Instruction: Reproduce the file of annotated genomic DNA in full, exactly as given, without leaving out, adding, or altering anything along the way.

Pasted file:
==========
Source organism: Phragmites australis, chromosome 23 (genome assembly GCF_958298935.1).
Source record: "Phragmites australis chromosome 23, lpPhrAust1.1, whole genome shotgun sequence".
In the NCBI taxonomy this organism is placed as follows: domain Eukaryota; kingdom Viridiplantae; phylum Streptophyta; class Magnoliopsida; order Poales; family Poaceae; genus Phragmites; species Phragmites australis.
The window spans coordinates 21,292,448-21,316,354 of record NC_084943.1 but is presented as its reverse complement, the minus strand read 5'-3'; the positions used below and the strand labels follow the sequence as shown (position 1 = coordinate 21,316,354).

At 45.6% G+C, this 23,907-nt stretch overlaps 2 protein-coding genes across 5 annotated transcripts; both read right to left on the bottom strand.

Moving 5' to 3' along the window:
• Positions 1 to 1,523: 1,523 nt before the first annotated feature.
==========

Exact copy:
Source organism: Phragmites australis, chromosome 23 (genome assembly GCF_958298935.1).
Source record: "Phragmites australis chromosome 23, lpPhrAust1.1, whole genome shotgun sequence".
In the NCBI taxonomy this organism is placed as follows: domain Eukaryota; kingdom Viridiplantae; phylum Streptophyta; class Magnoliopsida; order Poales; family Poaceae; genus Phragmites; species Phragmites australis.
The window spans coordinates 21,292,448-21,316,354 of record NC_084943.1 but is presented as its reverse complement, the minus strand read 5'-3'; the positions used below and the strand labels follow the sequence as shown (position 1 = coordinate 21,316,354).

At 45.6% G+C, this 23,907-nt stretch overlaps 2 protein-coding genes across 5 annotated transcripts; both read right to left on the bottom strand.

Moving 5' to 3' along the window:
• Positions 1 to 1,523: 1,523 nt before the first annotated feature.